Defendants NexCare and South Lyon argued that Ickes did not engage in protected conduct for two reasons: (1) “violations of patient transfer and discharge rules . . . are violations of a condition of participation not payment,” and (2) “Plaintiff did not have a good-faith basis for her concerns.” Id. at *11. The court rejected the first argument, stating in relevant part that “[t]he Act protects an employee who is punished for his or her ‘efforts to stop’ violations of the FCA; its protection is not limited to only those employees whose complaints turn out to prove a violation of the FCA by a preponderance of the evidence.” Id. at *12. The plaintiff’s raising the long-term-beds issue with her supervisors constituted attempts to stop the nursing home from violating the FCA by improperly discharging patients once Medicare Part A ceased to cover their therapy. The court similarly rejected the defendants’ second argument, finding that Ickes clearly had a good-faith basis for her concerns given that the existence of the unlawful practice was confirmed by other therapists and patients, and Ickes spoke to an elder-law attorney and her county ombudswoman to confirm that the practice was unlawful.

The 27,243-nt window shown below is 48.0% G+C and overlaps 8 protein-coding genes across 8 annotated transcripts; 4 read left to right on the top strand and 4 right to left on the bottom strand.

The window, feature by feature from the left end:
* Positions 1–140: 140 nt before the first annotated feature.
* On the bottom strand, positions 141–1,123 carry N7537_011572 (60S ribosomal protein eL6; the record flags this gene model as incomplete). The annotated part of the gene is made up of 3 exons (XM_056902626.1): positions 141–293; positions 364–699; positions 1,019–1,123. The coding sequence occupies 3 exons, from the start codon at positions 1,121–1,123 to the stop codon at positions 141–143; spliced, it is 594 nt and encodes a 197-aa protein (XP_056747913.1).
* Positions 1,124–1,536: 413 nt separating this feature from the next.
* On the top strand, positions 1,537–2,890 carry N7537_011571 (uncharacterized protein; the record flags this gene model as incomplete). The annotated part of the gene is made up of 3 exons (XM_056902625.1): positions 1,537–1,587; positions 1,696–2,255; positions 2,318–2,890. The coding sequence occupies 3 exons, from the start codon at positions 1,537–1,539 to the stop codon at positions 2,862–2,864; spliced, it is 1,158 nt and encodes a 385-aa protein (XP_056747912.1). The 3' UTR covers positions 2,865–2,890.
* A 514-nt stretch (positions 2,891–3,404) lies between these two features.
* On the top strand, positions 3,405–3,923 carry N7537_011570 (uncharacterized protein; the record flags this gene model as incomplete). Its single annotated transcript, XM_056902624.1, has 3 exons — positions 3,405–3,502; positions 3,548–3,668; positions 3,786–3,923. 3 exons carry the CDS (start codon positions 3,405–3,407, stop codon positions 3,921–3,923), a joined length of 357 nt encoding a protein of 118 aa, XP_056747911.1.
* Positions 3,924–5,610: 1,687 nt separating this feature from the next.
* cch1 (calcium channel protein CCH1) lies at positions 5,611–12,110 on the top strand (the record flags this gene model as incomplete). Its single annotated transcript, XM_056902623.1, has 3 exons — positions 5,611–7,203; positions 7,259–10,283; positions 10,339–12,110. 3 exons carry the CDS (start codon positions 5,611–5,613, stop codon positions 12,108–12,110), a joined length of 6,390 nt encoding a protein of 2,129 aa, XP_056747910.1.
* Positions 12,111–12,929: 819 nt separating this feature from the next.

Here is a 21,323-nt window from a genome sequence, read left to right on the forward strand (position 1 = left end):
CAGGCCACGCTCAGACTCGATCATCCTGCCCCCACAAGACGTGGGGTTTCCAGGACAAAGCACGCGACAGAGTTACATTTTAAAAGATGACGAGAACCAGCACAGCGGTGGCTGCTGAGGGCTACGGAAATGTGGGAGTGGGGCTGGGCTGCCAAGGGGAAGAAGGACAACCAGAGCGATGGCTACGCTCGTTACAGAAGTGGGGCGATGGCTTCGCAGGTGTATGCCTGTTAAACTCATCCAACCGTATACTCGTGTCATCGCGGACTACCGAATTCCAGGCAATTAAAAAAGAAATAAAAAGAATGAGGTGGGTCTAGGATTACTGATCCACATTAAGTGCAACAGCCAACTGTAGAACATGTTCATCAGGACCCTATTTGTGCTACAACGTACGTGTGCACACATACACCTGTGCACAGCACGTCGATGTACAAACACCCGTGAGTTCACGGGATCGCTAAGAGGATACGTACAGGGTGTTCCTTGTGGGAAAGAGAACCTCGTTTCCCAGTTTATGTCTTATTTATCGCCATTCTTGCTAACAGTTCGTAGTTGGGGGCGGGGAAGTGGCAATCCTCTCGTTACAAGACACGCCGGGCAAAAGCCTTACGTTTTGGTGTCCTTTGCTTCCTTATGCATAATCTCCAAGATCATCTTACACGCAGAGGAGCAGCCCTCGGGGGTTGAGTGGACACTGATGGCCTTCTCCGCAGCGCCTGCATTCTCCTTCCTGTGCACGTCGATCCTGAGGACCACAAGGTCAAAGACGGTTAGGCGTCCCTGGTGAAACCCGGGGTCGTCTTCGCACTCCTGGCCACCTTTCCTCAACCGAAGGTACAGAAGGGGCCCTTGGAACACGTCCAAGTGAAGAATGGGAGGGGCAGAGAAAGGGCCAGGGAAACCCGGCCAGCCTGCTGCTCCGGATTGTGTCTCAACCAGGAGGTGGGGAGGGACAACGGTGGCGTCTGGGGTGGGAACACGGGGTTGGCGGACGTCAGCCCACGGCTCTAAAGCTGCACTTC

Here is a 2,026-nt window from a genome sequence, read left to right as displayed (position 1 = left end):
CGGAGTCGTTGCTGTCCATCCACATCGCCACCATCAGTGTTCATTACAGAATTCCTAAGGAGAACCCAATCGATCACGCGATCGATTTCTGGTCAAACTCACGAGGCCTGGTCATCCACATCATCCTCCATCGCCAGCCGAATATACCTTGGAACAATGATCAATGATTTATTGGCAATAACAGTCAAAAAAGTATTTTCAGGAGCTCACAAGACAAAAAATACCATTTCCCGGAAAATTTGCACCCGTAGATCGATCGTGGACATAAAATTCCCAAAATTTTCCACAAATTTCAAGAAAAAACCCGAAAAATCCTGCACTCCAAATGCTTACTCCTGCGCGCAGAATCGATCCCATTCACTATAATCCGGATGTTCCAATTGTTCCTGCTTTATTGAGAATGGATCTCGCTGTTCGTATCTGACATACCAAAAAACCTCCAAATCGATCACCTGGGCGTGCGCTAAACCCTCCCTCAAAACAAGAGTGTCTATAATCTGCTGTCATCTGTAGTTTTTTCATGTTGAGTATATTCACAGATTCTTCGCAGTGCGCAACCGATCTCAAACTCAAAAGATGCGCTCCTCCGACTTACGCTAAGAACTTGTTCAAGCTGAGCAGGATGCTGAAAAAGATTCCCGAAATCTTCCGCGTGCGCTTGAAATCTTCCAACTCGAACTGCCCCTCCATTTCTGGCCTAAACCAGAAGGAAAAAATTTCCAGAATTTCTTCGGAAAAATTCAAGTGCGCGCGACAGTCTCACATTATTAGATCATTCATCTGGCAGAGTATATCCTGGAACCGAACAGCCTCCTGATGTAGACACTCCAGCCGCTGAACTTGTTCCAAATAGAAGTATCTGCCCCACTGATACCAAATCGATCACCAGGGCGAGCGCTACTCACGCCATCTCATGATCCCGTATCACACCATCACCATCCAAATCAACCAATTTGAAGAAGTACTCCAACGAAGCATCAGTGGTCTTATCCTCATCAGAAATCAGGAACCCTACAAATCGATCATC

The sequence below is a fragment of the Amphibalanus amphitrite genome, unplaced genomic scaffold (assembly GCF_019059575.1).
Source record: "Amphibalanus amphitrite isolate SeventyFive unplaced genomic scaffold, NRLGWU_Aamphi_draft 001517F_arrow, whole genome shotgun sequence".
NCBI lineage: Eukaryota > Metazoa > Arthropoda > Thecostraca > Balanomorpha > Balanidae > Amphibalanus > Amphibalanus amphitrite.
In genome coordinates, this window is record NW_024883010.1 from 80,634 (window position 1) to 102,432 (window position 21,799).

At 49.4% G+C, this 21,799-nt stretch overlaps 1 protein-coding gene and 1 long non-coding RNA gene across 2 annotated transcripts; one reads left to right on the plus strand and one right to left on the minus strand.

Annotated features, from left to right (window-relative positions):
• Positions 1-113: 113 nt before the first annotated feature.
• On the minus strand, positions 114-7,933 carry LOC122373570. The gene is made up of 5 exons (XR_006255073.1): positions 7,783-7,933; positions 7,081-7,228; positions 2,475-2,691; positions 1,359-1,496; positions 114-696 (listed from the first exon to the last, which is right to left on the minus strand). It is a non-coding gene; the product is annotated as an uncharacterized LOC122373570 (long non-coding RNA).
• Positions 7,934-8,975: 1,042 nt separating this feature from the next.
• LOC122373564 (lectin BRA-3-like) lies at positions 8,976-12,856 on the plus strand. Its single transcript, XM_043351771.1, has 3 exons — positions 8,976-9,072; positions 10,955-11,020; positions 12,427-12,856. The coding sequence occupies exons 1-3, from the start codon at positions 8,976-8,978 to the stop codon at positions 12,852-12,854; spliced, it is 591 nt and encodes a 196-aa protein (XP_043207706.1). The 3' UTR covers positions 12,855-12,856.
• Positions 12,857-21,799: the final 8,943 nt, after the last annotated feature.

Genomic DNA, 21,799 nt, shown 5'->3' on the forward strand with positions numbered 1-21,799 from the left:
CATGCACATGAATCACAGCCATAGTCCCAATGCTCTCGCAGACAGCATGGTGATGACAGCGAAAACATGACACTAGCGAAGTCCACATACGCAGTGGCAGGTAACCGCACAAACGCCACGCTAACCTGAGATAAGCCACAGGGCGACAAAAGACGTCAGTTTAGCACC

Note that the whistleblower protection provision of the False Claims Act (FCA) protects “lawful acts done by the employee, contractor, agent or associated others in furtherance of an action under [the FCA] or other efforts to stop 1 or more violations of [the FCA].” Recently the Fourth Circuit held in O’Hara v. Nika Technologies, Inc., 2017— F.3d —-2017 WL 6542675 (4th Cir. Dec. 22, 2017):
The plain language of § 3730(h) reveals that the statute does not condition protection on the employment relationship between a whistleblower and the subject of his disclosures. Section 3730(h) protects a whistleblower from retaliation for “lawful acts done … in furtherance of an action under this section.” 31U.S.C. § 3730(h)(1). The phrase “an action under this section” refers to a lawsuit under §3730(b), which in turn states that “[a] person may bring a civil action for a violation of [the FCA].” Id. § 3730(b)(1). Therefore, § 3730(h) protects lawful acts in furtherance of an FCA action. This language indicates that protection under the statute depends on the type of conduct that the whistleblower discloses—i.e., a violation of the FCA—rather than the whistleblower’s relationship to the subject of his disclosures.